In a tight spot, inflatable personal flotation devices (PFDs) will save your life. Because you are more likely to wear the trim units in their uninflated state, manufacturers believe they offer more meaningful protection than standard PFDs stowed on board your boat but not worn.
In fact, Type V PFDs, as these are designated, are legal PFDs only when worn — not when simply carried on board.
A second point to note is only adults may legally wear them to satisfy the PFD carriage requirements on board.
Different mechanisms arm them in case of an overboard situation, and each offers specific advantages and disadvantages. To get a feel for their strengths and weaknesses, we conducted a dunk-tank test of each PFD and put the rearming process to the stopwatch, and we looked for strengths and weaknesses inherent in all of them. What follows are the results of BoatingLAB’s extensive testing in the field.
Test Process and Hydrostatic Model Test Analysis
Test Notes: Hydrostatic triggers activate as the pressure sensor detects a three-foot depth. Our victim stepped into an eight-foot-deep pool from two steps above the water. Vertical ropes simulated the presence of lines for the snag test.
Plus: They all surfaced faster than dissolving trigger units.
Minus: They took longer to rearm due to the zipper closure and the rather clumsy trigger-fitting process.
Plus: None of these hydrostatic trigger devices activated in our five-minute shower and then a five-gallon douse test.
Summary: The owner must decide if the faster deployment times warrant the expensive investment and maintenance.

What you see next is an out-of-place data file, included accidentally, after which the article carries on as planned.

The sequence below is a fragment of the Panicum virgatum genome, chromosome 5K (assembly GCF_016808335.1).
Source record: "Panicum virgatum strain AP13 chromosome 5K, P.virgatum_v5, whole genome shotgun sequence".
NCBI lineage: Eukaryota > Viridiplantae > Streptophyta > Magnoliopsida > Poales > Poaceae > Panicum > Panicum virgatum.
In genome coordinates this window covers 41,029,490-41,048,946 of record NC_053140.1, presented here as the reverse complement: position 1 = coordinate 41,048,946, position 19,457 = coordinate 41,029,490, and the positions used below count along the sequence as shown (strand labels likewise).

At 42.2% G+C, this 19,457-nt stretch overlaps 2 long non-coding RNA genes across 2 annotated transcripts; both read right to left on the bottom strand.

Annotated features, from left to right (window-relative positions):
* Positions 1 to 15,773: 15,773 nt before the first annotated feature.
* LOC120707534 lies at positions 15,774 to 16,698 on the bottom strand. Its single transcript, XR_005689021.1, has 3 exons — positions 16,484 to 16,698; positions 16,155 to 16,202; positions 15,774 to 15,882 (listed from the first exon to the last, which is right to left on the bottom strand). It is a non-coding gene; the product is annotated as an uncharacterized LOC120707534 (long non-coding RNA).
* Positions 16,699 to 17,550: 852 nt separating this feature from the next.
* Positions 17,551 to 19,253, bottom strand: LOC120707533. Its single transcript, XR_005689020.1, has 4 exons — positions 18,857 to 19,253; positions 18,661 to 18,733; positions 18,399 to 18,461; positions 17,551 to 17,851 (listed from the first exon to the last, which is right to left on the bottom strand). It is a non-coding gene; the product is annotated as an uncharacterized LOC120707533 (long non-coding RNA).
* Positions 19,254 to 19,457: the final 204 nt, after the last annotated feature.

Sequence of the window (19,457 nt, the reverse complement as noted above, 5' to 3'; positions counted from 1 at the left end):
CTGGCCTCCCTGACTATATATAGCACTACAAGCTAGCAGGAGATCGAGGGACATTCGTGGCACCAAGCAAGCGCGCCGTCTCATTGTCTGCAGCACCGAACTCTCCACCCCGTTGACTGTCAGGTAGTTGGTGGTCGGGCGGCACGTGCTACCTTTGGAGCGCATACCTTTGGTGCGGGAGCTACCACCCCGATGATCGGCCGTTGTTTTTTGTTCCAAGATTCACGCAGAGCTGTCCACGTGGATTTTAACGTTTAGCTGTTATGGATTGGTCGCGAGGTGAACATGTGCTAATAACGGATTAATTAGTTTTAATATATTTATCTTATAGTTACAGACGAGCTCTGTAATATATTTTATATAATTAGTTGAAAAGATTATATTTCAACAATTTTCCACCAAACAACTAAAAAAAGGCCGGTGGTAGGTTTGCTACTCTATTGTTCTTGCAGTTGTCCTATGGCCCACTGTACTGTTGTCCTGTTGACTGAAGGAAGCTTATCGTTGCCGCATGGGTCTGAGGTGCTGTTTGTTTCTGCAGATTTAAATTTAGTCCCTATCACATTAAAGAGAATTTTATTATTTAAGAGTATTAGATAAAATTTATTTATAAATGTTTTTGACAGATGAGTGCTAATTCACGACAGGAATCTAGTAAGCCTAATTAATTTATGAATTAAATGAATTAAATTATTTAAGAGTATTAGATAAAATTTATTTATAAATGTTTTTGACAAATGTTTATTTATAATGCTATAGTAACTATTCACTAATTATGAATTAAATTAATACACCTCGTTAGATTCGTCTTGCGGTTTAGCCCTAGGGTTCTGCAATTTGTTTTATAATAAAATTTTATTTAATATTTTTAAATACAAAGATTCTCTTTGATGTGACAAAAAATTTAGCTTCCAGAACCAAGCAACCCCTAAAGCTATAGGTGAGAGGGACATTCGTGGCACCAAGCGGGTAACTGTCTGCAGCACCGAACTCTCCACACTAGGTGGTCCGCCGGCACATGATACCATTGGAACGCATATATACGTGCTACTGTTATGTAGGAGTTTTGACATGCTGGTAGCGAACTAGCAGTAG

HIT MD3184 Hydrostatic
Design: Zippered horse-collar pouch encloses the bladder and the attached rescue whistle. The stainless-steel D-ring sailing harness bridges the polymer waist buckle, ensuring that harness line pressure does not part the buckle.
Snag Test: Less apt to snag lines or stays than Spinlock models.
Top Line: Tied with Spinlock in dunk tests and was most convenient, offering balance between professional service and user convenience.
Hammar 150N Deckvest
Design: Equipped with crotch straps to create a floating sling in the water for support, it also comes with a water-activated rescue strobe and a retractable face shield to allow protection for easier breathing in rough, wind-driven seas.
Snag Test: The protruding harness ring and adjustment buckles snagged with annoying persistence.
Top Line: Maximum protection for the competitive and performance boater or when longer rescue times are probable.
Ocean Series MD 3183
Design: Made by Mustang Survival, it is comparable to the HIT model but lacked the sailing harness of that vest — although that is not problematic for powerboaters.
Snag Test: Results compared to the Mustang HIT model. Snag improvement could be made on all if webbing was secured closer to zipper closures.
Top Line: We were surprised by the slightly longer deployment time with the identical mechanism that’s on the Mustang Survival HIT.